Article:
Eeek. Why do we want to eat foods that mess with messages being sent to the brain? In "Master Your Metabolism" Jillian dives into a lot of the chemicals that go into our foods and cosmetics that mess with your body because it changes the way the body processes everything. Incorrect messages get sent to the brain, toxins are stored in our fat cells and we are the ones wreaking havoc on our bodies by eating junk. I love watching Jillian go through people's kitchens and throw everything out that has nasty stuff in it. I wish she could convince my husband (although it doesn't really matter because I do the grocery shopping and I don't buy anything with naughty ingredients in it anymore).
The really gross part is how long some of these ingredients linger in our bodies for.
The half-life of trans fatty acids or partially hydrogenated fats is 51 days. After 51 days, one-half of the negative effects of this man-made fat have been processed, but the body needs an additional 51 days to complete the process. After these 51 days, there is still a 25% residual.(37)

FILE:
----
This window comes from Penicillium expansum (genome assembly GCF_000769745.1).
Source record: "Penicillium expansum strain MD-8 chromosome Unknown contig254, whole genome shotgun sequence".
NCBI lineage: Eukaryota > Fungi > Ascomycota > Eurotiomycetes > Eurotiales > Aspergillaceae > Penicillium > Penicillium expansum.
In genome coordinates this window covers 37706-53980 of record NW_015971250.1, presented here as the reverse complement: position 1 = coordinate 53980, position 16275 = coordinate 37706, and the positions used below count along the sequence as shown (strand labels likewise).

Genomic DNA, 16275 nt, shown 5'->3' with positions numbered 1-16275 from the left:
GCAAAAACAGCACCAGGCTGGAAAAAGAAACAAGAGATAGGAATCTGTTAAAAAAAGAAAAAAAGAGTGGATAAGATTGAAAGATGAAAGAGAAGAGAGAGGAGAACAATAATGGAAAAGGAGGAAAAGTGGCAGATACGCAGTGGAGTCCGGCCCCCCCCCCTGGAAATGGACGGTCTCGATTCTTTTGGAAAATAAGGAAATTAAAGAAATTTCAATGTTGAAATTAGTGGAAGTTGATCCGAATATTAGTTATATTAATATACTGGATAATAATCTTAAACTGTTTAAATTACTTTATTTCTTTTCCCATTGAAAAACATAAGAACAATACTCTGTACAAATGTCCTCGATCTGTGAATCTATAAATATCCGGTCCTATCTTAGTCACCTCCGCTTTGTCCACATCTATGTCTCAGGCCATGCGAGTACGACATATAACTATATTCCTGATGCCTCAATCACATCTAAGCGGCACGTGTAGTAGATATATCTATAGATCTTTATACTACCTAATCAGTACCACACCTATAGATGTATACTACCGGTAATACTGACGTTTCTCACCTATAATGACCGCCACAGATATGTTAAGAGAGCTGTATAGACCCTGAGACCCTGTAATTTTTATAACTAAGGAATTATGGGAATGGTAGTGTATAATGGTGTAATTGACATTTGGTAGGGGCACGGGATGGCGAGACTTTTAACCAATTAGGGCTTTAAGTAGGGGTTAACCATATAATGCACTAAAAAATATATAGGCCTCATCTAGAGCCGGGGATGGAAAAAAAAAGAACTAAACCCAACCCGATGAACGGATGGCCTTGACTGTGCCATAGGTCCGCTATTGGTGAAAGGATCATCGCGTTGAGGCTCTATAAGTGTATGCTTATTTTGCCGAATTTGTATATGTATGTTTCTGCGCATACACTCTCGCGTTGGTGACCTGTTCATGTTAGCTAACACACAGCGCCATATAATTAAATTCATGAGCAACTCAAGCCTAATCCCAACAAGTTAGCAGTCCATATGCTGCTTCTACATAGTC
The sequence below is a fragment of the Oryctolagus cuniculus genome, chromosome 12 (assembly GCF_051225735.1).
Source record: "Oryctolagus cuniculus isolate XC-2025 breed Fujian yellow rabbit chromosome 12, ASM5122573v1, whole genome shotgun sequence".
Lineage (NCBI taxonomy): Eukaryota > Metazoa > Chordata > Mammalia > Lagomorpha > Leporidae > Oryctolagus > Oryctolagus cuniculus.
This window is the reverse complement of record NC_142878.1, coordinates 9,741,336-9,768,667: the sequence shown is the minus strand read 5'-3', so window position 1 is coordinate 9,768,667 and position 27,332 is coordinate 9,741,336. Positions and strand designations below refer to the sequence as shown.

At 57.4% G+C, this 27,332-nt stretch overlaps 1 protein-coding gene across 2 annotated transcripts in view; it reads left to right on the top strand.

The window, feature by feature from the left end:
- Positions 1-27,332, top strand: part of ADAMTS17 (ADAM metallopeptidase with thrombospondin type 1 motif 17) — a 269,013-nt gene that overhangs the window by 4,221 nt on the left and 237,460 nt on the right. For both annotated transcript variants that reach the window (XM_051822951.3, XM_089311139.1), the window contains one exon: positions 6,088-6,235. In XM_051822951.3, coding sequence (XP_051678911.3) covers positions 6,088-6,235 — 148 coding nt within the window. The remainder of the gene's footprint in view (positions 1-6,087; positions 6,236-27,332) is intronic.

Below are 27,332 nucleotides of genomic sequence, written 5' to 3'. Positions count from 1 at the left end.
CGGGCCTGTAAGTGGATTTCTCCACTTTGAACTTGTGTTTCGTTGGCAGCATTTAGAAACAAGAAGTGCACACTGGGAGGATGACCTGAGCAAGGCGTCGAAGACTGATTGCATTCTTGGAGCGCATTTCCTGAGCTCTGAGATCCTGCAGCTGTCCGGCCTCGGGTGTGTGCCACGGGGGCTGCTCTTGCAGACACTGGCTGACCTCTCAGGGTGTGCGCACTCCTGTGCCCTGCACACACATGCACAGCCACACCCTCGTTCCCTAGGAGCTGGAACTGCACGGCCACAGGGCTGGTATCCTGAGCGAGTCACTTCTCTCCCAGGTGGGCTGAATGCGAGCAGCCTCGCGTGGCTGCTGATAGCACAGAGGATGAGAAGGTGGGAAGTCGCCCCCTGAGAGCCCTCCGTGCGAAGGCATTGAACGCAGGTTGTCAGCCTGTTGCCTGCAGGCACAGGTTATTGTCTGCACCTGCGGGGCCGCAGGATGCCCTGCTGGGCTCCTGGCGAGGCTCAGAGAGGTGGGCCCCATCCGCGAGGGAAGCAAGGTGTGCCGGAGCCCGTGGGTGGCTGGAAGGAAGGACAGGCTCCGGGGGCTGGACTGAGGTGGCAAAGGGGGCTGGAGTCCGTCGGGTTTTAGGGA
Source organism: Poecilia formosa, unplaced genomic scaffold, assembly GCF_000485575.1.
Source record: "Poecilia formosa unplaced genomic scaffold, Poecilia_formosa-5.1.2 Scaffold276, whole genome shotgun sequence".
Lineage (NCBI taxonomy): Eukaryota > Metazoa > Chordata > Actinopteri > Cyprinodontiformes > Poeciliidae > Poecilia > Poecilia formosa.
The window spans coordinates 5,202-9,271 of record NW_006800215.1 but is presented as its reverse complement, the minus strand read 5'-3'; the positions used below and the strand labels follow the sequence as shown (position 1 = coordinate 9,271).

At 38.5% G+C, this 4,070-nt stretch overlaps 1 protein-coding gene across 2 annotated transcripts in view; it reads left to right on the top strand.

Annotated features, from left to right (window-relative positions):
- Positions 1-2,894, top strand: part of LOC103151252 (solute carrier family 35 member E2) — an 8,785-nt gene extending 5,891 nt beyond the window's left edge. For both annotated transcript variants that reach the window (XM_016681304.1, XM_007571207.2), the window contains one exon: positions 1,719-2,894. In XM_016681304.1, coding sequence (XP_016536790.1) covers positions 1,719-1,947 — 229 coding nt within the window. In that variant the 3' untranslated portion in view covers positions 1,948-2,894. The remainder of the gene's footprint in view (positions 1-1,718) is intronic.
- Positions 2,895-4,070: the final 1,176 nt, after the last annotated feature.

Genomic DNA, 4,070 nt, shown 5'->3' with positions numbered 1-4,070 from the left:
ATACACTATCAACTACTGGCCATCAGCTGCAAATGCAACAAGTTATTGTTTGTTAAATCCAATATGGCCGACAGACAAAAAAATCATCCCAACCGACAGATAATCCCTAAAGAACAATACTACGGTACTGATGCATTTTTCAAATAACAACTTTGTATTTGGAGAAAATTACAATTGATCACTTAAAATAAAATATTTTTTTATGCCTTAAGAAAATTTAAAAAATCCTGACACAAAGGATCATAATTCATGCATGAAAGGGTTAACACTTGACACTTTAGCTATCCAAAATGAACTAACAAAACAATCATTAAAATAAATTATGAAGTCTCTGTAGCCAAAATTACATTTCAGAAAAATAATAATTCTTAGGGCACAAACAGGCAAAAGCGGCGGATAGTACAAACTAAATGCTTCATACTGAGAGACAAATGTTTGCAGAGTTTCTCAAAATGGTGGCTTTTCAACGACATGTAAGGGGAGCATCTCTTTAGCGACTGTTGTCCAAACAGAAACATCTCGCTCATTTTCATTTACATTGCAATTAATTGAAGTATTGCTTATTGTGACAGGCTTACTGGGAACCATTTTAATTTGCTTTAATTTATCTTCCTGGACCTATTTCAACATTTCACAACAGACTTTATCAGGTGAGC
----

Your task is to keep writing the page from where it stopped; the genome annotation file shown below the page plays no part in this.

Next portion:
Good oils include grapeseed, teaseed, coconut oil, palm oil, and olive oil. Canola oil is most often genetically modified.
FORGET MORTON'S AND USE SEA SALTSBleached sodium chloride, which is the salt that we all buy from the grocery store, is actually toxic. Doctors are right to be telling heart disease patients to lay off the salt - but they are referring to common table salt. REAL salt or Celtic Sea Salt has not been bleached and still contains the numerous minerals that help the body function as it is supposed to. The body requires salt to function and is actually critical for electrolyte balance. It is okay to salt your food with the good stuff (in moderation as always!).
INCORPORATE MORE RAW OR DEHYDRATED VEGGIES WITH EACH MEAL
Processed, dead foods require our bodies to find enzymes, minerals and vitamins from other parts of our body to adequately break-down the meal - this is where a great deal of our deficiencies come from. When we cook our veggies at high heats (from what I am hearing lately - anything over 114 degrees) those precious enzymes and minerals are destroyed. I admit, raw veggies aren't my favorite so I've found various ways to enjoy them; go with frozen, lightly steamed, pureed in a strong blender or throw everything into a giant salad with a homemade salad dressing (the latter are my favorite. Homemade dressings are SO easy and flavorful!).